As this kind and gentle man put his beloved certificate back in his bag and stood to leave, I was speechless with my heart pounding. “I welcome you and thank this library,” he said. I stood in a moment of meaning so gloriously quiet and deep. This is why we do it.

The photo above is from Free Use Photos Group. Check it out. Join. Use.

Form & Structure

I’ve been thinking quite a bit about form and structure lately. The literal form and structure our libraries take on is a strong indicator of the presence we have in the community. It says much about our community itself–a reflection of the community mind and intent, if you will. There is another type of form and structure that is not so literal. It is what holds up all that is tangible, but is seldom seen in an obvious way. You can call it our mission, vision, core values. I often like to speak about it as our “commitments.” And let me tell you, these are felt and are as real as brick and mortar. What is the structure that holds our organizations together?  What is the form that we build around, that gives us some since of balance in uncertain times or when we need to remember who we really are?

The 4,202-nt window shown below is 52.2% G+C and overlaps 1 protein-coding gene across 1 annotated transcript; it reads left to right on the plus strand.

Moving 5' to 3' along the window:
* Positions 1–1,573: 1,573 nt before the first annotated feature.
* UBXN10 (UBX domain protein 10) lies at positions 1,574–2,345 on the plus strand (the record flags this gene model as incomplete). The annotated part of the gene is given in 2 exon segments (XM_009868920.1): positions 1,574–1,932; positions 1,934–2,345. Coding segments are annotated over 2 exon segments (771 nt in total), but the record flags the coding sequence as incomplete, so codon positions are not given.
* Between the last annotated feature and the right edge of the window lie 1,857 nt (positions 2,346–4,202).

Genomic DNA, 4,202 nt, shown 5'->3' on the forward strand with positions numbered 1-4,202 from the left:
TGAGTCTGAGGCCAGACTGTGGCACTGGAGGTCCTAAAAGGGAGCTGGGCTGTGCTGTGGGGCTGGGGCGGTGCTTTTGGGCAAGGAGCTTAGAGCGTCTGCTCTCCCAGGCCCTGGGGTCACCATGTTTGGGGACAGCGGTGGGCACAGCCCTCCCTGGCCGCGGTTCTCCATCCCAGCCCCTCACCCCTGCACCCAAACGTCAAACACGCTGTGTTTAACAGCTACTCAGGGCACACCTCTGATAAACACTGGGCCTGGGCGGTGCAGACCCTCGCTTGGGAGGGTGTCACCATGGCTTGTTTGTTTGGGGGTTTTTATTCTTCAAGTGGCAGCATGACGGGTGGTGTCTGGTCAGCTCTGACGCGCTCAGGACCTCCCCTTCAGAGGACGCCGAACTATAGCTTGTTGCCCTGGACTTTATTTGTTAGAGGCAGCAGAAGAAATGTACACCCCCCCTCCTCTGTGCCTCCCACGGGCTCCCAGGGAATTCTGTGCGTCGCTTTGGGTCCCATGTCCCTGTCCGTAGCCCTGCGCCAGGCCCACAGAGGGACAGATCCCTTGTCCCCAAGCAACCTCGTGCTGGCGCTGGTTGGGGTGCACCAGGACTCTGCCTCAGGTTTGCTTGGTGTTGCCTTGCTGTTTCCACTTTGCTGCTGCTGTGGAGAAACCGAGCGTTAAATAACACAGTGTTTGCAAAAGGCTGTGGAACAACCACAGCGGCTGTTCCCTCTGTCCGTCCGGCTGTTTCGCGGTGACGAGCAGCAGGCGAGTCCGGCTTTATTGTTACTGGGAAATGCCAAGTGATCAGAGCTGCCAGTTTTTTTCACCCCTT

The entrance to the Main Library in Boulder is a stunning glass and metal conoid that is an abstraction of the grande Flatiron Mountains that watch over the city. I find myself thinking much about this conoid and how it is a strong symbol of the structure and form that makes up community mind (aka, libraries). It is an obvious structure, reflects the familiar and  yet still makes one wonder and imagine all the sky that can be seen through it. I think this is much the way the form and structure libraries and community organizations can (and often strive to) be.

Can you feel the structure you’re working and developing within? Is your structure and form still allowing room for glancing the sky beyond?

Hello, Charlotte; Goodbye, Charlotte. Let the Dreamsicle Roll.